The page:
Taking a closer look at the ghost particle

New assistant professor strives to develop new methods for studying neutrinos.

Katie Willis - 20 August 2018

For new assistant professor Juan Pablo Yañez, neutrinos have always held a certain mystique. Since studying abroad in Sweden during his undergraduate years, Yañez has been fascinated with the enigmatic ghost particle. Now, his research at the University of Alberta will hone in on novel ways to study neutrinos.

"These particles remained undiscovered and unimagined until fairly recently. Since we know about them, they have continuously amazed us with their unusual and unexpected properties," said Yañez, the newest addition to the University of Alberta's Department of Physics. "I'd like to understand them more. Why are they so special? What makes them so different?"

Yañez first began working on the IceCube project during his PhD and postdoctoral research in Berlin, Germany. It was then that he was introduced to UAlberta physicist Darren Grant.

In 2016, Yañez came to the University of Alberta as part of the Banting Fellowship, doing research on SNO+. "It's a challenging experiment. We search for a very rare process, which means that we need to carefully investigate all the artifacts that could either mimic or mask a signal," he explained. "But that's also part of what makes it interesting. There are so many things to learn in the process."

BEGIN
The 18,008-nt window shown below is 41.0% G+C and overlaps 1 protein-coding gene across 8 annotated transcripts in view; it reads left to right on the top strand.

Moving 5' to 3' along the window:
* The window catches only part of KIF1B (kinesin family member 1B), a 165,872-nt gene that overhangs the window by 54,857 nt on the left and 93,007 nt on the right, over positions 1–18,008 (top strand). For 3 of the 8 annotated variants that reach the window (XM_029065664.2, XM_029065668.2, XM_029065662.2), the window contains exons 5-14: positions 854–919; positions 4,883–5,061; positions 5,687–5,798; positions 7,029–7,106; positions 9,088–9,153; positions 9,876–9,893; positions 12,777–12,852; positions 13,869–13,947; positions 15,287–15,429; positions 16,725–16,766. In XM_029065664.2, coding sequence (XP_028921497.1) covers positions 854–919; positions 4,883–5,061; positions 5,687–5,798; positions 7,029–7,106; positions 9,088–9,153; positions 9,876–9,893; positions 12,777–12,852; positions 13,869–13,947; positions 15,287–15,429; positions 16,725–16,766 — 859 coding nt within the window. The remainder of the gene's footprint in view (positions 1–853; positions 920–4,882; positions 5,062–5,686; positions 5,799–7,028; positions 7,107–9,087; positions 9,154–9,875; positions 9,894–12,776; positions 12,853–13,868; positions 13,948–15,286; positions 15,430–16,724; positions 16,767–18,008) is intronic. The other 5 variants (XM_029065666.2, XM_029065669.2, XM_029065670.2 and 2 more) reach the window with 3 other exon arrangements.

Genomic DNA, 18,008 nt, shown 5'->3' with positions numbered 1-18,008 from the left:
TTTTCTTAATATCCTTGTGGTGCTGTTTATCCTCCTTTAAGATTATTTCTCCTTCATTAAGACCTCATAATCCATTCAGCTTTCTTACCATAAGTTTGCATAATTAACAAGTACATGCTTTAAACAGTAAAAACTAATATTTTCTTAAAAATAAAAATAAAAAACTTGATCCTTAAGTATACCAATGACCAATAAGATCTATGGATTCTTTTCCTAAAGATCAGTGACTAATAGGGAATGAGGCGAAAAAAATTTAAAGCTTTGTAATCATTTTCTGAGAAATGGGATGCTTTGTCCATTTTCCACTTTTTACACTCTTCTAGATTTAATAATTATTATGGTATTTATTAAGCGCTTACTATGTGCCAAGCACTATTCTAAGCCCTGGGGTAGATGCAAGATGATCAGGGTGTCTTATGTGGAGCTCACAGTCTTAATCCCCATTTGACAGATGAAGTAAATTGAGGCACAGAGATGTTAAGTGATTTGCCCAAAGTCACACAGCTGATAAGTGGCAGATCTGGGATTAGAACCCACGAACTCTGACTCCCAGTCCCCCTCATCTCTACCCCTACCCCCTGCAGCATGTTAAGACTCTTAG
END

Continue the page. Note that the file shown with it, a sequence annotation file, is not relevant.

His next project? Developing a new instrument, more sensitive and accurate than ever before, to study neutrinos in new and different ways.

"Research on neutrinos relies on detection technology that is almost 100 years old," he explained. "What I've seen more and more is that we end up hitting a wall because the sensors we use limit the information we can extract from the neutrino interactions we record."

Recognizing this need for more precise data, Yañez is going back to basics and focusing his work on the sensors themselves. "It is time to rethink how we observe neutrinos. I believe that, together with the expertise at the Physics Department here, we can make great progress towards new technologies to drastically improve the next generation of neutrino experiments," he added.